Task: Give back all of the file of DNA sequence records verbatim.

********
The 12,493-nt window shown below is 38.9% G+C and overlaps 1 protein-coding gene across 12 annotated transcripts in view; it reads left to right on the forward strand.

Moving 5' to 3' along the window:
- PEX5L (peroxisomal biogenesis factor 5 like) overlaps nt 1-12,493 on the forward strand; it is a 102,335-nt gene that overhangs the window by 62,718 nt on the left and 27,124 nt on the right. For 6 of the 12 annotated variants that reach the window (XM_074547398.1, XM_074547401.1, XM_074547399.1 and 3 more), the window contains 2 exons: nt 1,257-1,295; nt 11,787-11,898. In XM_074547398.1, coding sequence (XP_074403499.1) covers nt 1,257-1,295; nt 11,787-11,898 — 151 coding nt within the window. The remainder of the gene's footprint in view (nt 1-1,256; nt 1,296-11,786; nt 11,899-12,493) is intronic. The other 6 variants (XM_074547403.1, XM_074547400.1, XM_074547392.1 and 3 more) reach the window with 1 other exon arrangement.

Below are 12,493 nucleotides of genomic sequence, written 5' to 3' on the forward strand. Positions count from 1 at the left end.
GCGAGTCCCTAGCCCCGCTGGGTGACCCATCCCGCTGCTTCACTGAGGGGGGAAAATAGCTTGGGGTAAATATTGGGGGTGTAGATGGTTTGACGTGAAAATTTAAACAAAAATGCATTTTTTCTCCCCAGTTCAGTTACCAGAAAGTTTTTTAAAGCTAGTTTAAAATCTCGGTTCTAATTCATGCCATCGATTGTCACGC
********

The 12,493-nt window shown below is 38.9% G+C and overlaps 1 protein-coding gene across 12 annotated transcripts in view; it reads left to right on the forward strand.

Moving 5' to 3' along the window:
- PEX5L (peroxisomal biogenesis factor 5 like) overlaps nt 1-12,493 on the forward strand; it is a 102,335-nt gene that overhangs the window by 62,718 nt on the left and 27,124 nt on the right. For 6 of the 12 annotated variants that reach the window (XM_074547398.1, XM_074547401.1, XM_074547399.1 and 3 more), the window contains 2 exons: nt 1,257-1,295; nt 11,787-11,898. In XM_074547398.1, coding sequence (XP_074403499.1) covers nt 1,257-1,295; nt 11,787-11,898 — 151 coding nt within the window. The remainder of the gene's footprint in view (nt 1-1,256; nt 1,296-11,786; nt 11,899-12,493) is intronic. The other 6 variants (XM_074547403.1, XM_074547400.1, XM_074547392.1 and 3 more) reach the window with 1 other exon arrangement.

Below are 12,493 nucleotides of genomic sequence, written 5' to 3' on the forward strand. Positions count from 1 at the left end.
GCGAGTCCCTAGCCCCGCTGGGTGACCCATCCCGCTGCTTCACTGAGGGGGGAAAATAGCTTGGGGTAAATATTGGGGGTGTAGATGGTTTGACGTGAAAATTTAAACAAAAATGCATTTTTTCTCCCCAGTTCAGTTACCAGAAAGTTTTTTAAAGCTAGTTTAAAATCTCGGTTCTAATTCATGCCATCGATTGTCACGC